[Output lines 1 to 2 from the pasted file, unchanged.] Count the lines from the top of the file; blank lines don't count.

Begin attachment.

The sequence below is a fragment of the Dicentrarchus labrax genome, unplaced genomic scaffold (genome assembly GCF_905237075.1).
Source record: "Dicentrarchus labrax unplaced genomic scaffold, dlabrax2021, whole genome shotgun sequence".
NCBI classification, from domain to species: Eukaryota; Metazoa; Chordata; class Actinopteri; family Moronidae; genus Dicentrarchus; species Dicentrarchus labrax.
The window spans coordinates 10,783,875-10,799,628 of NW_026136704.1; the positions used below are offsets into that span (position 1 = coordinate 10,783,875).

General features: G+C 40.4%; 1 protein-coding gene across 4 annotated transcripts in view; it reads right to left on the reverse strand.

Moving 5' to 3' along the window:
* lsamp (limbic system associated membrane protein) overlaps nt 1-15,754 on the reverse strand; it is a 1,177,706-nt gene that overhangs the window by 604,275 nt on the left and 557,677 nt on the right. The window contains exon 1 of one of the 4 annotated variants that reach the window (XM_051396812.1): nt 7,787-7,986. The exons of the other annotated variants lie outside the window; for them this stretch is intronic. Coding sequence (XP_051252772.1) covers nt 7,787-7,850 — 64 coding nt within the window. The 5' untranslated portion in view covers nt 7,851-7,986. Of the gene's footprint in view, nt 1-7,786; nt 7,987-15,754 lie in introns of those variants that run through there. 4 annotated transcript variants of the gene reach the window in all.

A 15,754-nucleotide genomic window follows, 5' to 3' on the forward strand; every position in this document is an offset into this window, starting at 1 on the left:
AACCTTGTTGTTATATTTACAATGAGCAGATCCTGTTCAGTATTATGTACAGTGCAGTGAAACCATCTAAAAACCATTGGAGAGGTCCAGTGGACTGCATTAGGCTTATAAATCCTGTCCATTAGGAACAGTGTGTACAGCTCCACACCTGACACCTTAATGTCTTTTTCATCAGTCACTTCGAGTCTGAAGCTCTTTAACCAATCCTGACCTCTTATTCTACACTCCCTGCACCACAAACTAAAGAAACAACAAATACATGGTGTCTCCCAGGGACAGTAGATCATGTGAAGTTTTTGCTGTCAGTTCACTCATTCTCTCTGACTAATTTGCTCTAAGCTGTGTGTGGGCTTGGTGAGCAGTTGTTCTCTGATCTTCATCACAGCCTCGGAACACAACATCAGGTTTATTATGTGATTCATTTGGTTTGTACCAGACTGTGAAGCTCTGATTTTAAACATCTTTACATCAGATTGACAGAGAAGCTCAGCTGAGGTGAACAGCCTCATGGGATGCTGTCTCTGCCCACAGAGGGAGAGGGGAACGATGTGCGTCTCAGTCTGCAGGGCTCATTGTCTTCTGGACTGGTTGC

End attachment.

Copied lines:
The sequence below is a fragment of the Dicentrarchus labrax genome, unplaced genomic scaffold (genome assembly GCF_905237075.1).
Source record: "Dicentrarchus labrax unplaced genomic scaffold, dlabrax2021, whole genome shotgun sequence".